British Gliding Association respond to TAG Farnborough airspace change decision
- Credit: Archant
The CAA decision on the TAG Farnborough Airspace Change Proposal (ACP) was published by the CAA on 11th July as CAP1678
The highly controversial and widely opposed decision detailed in CAP1678 marks a new and more fundamental low point in the CAA’s attempts to be a responsible guardian and regulator of UK airspace.
The latest in a series of airspace decisions that test credulity and defy reason, this decision has all the hallmarks of being written as an attempt to show that process has been followed, but with little if any concern for making the correct or most appropriate decision.
The emphasis on process is not matched by depth of analysis, logical rigour or concern for the legitimate needs and safety of all airspace users. The decision redirects huge volumes of airspace from the safe enjoyment of a great many pilots to serve the self-interests of one party alone based on a case that was presented only on the need to avoid any delays in inbound/outbound movements at Farnborough airfield.
There was no safety issue that needed to be addressed - but in arriving at its decision, the CAA now runs the risk of creating a major one. The decision will give rise to the most complex volume of new airspace, the operation of which will critically depend on air traffic control and SSR working perfectly and at potentially greater capacity levels than almost anywhere else, in order to function never mind deliver the levels of service deemed necessary by the CAA.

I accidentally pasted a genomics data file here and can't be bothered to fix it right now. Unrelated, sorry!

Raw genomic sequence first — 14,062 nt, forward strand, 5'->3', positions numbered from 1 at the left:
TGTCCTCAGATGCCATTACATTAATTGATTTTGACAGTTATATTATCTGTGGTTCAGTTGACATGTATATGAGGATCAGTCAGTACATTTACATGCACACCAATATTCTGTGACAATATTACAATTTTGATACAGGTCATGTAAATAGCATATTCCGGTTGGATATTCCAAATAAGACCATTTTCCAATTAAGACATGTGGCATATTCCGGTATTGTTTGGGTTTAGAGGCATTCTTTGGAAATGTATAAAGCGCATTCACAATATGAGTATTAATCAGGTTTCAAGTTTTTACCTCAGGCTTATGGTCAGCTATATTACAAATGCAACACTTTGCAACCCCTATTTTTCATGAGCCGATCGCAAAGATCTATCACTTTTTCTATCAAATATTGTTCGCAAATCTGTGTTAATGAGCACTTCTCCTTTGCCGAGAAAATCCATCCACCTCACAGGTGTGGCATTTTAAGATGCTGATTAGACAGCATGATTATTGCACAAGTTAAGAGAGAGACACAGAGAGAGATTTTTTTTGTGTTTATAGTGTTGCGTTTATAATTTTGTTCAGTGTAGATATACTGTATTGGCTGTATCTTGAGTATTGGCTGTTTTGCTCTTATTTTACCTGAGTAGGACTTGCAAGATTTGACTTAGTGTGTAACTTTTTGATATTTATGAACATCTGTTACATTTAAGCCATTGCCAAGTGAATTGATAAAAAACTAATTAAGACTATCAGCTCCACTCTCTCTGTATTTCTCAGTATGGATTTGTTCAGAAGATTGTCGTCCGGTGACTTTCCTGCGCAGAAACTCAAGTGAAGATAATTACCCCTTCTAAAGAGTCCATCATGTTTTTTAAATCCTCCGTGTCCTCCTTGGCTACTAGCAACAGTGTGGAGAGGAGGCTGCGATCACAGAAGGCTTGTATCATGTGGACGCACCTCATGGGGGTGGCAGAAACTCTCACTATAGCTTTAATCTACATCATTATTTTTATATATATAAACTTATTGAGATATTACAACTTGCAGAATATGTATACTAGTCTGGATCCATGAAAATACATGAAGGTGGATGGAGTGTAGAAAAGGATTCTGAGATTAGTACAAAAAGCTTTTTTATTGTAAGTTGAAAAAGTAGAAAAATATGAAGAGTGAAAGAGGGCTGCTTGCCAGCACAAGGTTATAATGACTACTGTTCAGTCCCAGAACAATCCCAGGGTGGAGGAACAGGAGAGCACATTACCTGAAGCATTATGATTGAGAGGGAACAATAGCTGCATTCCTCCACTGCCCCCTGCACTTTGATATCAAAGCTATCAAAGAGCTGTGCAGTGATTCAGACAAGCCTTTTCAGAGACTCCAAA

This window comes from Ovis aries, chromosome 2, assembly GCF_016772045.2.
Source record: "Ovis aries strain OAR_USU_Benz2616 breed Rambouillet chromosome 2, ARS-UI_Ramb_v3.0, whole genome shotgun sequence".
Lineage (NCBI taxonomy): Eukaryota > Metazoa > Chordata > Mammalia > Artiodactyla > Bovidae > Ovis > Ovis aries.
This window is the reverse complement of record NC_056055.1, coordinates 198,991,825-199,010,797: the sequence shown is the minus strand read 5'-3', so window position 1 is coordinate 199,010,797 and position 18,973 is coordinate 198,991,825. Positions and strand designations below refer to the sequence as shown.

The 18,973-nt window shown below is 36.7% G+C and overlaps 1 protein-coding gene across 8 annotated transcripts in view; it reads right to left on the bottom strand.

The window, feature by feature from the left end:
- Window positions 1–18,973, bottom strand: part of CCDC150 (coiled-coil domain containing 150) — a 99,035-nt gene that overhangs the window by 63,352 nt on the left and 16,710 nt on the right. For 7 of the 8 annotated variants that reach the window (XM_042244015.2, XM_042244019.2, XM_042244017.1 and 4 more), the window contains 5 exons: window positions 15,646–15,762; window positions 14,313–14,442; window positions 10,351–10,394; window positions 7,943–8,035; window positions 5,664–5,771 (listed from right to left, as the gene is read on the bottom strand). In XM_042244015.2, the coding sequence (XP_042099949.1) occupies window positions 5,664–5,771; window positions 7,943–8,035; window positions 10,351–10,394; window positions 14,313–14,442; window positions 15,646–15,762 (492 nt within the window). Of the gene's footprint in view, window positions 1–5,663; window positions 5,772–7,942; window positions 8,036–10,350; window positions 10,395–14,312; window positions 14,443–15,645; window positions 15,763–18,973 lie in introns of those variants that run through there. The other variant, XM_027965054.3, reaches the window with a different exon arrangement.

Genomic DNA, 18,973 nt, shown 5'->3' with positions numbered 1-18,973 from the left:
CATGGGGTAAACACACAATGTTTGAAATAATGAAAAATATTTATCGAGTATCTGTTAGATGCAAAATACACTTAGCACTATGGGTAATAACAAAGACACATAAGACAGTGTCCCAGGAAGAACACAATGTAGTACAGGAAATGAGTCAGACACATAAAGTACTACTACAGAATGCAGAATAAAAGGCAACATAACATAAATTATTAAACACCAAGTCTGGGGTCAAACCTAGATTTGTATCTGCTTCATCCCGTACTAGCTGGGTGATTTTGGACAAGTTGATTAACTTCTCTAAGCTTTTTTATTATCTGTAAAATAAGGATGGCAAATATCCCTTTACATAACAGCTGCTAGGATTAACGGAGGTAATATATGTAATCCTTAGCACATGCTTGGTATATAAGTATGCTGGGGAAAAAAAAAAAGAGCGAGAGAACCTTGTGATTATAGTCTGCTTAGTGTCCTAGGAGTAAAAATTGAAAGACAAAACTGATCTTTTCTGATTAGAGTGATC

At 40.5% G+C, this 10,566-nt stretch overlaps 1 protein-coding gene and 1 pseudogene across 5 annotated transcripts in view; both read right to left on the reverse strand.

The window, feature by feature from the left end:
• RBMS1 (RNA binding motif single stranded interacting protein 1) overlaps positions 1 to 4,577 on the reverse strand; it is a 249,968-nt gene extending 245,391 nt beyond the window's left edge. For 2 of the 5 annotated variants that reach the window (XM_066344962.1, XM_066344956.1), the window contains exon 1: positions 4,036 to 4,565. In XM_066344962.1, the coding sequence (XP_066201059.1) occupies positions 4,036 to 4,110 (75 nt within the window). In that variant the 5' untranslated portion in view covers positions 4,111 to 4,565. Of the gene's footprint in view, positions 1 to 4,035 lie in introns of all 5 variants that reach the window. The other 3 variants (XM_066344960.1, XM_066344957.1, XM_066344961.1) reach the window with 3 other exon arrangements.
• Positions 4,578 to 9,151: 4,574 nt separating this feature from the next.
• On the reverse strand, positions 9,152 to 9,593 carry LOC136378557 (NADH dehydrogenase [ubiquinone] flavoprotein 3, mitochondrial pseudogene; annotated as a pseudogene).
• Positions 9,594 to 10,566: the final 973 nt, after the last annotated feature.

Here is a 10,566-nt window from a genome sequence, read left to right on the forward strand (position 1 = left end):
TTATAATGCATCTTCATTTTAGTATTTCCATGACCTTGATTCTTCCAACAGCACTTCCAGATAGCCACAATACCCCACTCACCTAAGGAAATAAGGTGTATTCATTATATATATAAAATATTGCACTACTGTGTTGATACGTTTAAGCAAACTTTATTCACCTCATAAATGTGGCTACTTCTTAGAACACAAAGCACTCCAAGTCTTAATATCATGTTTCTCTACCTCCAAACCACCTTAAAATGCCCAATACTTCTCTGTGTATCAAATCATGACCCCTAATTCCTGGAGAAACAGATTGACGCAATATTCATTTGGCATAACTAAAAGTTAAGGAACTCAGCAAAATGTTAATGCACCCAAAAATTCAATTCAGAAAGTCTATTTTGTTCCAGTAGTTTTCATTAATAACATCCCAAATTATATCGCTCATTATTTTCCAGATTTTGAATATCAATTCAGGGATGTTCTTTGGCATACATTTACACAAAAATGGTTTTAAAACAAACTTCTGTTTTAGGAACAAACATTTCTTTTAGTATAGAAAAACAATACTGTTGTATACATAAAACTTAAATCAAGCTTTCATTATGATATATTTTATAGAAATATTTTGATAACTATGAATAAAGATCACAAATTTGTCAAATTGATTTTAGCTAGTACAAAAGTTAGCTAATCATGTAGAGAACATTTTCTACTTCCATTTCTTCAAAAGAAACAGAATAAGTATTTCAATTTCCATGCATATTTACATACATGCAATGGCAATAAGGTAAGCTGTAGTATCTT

It will create an even more significant choke point in an area that already has one of the highest concentrations of aviation traffic in the country.
That the CAA has not required the sponsor to categorically show that these risks have been quantified and can be reliably mitigated, and has not carried out its own independent assessments, demonstrate clear flaws in the CAA’s work.
There is absolutely no imperative for TAG/Farnborough to have this airspace now. They have repeatedly stated that they can manage a doubling of their movements (to 50 000 per year) without the need for controlled airspace.
The CAA has proved itself incapable or unwilling to determine the true need of an airspace change sponsor or, yet again, to take any view other than that of a sponsor.
The GA community recognise the need for all parties to work on the appropriate evolution of UK airspace and the systems that will enable safe operation and equitable access. The inadequacy, however, of CAA analysis and decision making, coupled with a flagrant disregard for carefully made GA inputs exhibited in CAP 1678 indicate a very worrying future airspace scenario for GA.
It is therefore imperative that GA work together to do whatever it takes to challenge and modify the CAA’s decision. There are several actions that can be taken and the BGA will work with its GA partners and others to establish the most effective approach available to us.
The task may not be simple, but the cause is vital for the future of GA in the UK.